School Board Puts Bond on Ballot

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The girls’ bathroom in the annex of Wheat Ridge High School, one of the aging buildings that could be renovated.

Rachel Vigil , Editor-in-Chief

By Rachel Vigil

Jefferson County is facing a monumental decision about school funding on this year’s ballot.

Initiatives 3a and 3b would increase funding for Jeffco schools’ facilities and programs if passed, similar to other ballot initiatives appearing on the Denver ballot this year.

These initiatives were approved for the ballot by a 5-0 vote by the school board at their June 16 board meeting. The main goal of the bond is to pay for new schools, extensive renovations on current schools, and other improvements in the district. This would be paid for with a $568 million bond and a $33 million levy to cover noncapital costs. These increases would be made by increasing the property tax for houses less than $100,000 in value by $4.12 a month and nonresidential properties with values less than $100,000 by $15.03 a month.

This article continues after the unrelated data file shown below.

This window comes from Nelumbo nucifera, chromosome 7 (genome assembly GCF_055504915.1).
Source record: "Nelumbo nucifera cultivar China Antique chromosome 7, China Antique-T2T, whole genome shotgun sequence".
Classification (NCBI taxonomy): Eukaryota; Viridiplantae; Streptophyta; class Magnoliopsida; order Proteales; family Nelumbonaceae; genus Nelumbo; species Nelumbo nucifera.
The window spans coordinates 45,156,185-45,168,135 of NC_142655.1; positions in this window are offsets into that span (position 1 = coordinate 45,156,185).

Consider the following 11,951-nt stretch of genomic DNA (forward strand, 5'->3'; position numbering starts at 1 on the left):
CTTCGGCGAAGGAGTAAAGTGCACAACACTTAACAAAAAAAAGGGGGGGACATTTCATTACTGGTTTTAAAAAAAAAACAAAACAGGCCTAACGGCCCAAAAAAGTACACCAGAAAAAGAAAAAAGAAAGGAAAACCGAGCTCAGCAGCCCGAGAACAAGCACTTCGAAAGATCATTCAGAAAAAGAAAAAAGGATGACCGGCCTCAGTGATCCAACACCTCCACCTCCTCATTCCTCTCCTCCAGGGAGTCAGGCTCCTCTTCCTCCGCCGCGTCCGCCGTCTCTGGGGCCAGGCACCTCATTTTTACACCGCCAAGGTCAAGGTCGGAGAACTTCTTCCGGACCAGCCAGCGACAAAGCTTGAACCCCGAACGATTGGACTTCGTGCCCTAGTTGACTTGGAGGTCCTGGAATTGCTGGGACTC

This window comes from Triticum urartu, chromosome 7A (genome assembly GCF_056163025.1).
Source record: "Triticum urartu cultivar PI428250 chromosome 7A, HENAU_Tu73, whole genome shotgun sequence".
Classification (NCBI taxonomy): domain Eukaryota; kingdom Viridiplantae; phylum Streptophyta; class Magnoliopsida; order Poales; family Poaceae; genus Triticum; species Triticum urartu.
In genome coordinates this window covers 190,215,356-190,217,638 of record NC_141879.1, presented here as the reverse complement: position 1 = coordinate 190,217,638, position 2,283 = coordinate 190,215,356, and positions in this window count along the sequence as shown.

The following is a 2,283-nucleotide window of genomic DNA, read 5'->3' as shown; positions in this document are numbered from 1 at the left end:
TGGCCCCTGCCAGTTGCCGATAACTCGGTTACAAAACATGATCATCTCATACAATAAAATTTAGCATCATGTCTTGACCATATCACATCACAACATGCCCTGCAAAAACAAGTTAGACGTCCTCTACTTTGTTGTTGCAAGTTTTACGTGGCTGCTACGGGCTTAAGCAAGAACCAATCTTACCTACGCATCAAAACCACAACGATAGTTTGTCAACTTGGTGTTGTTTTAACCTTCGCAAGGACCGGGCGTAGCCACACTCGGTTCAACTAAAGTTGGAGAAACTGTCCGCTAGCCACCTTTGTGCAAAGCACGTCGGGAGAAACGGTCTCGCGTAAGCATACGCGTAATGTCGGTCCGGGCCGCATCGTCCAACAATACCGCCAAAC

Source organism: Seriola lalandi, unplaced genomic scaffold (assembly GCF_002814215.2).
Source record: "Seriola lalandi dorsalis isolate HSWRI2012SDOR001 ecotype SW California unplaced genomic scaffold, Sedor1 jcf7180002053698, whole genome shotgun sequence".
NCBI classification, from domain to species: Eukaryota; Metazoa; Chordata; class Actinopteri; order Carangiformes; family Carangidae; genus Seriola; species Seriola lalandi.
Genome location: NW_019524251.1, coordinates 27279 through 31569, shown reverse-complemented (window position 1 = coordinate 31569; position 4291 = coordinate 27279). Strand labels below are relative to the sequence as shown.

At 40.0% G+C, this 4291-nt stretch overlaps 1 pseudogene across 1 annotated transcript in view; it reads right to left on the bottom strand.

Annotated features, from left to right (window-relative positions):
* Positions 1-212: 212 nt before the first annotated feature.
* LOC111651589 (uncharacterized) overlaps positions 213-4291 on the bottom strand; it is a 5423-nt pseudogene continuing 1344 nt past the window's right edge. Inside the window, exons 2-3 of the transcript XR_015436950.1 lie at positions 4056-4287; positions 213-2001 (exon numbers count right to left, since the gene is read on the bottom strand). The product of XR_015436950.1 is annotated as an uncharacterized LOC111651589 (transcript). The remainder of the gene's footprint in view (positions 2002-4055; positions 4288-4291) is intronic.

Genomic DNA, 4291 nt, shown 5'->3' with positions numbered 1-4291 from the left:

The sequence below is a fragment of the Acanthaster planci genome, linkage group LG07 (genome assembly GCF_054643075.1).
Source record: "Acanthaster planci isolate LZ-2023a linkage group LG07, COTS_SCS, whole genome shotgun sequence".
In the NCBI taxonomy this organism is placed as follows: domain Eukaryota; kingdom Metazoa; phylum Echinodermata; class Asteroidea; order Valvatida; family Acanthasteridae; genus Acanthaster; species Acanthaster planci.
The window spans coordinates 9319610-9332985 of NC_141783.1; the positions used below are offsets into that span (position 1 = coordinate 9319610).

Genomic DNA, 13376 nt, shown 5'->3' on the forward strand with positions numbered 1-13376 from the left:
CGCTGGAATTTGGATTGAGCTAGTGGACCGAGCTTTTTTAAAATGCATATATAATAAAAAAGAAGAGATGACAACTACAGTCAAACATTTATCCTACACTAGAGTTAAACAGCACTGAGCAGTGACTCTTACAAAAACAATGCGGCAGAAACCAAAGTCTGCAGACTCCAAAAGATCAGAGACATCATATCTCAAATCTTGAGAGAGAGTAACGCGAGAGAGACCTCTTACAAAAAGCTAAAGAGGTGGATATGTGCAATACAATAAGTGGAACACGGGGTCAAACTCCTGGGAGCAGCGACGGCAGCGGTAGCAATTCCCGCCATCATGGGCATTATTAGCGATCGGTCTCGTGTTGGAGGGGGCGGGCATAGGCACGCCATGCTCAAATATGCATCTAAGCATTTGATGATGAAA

According to Jeffco Public Schools, the bond would be used for repairs and the mill/levy would be used to retain good teachers, increase funding for science, technology, engineering, and math programs, pay for mental health security, and cover any funding gaps. Jeffco Public Schools’ website has an informational page that shows what work is planned for every school in the district, both public and private. The information given also includes the current condition and enrollment of the schools.

The need for renovations and additional schools comes just as Colorado’s population is rapidly expanding. The state grew by 101,000 people from 2014 to 2015, a two-percent growth rate. That is higher than the national average and, as a result, forcing some school districts to consider plans for new facilities.

Even though the school board unanimously approved the bond, it may be more challenging to sell it to voters. According to The Denver Post, 80 percent of Jeffco residents do not have students in district schools. Voters have also rejected large bond/levies in Jeffco in both 2004 and 2008. It is unclear whether or not the residents of Jefferson County will approve this most recent measure.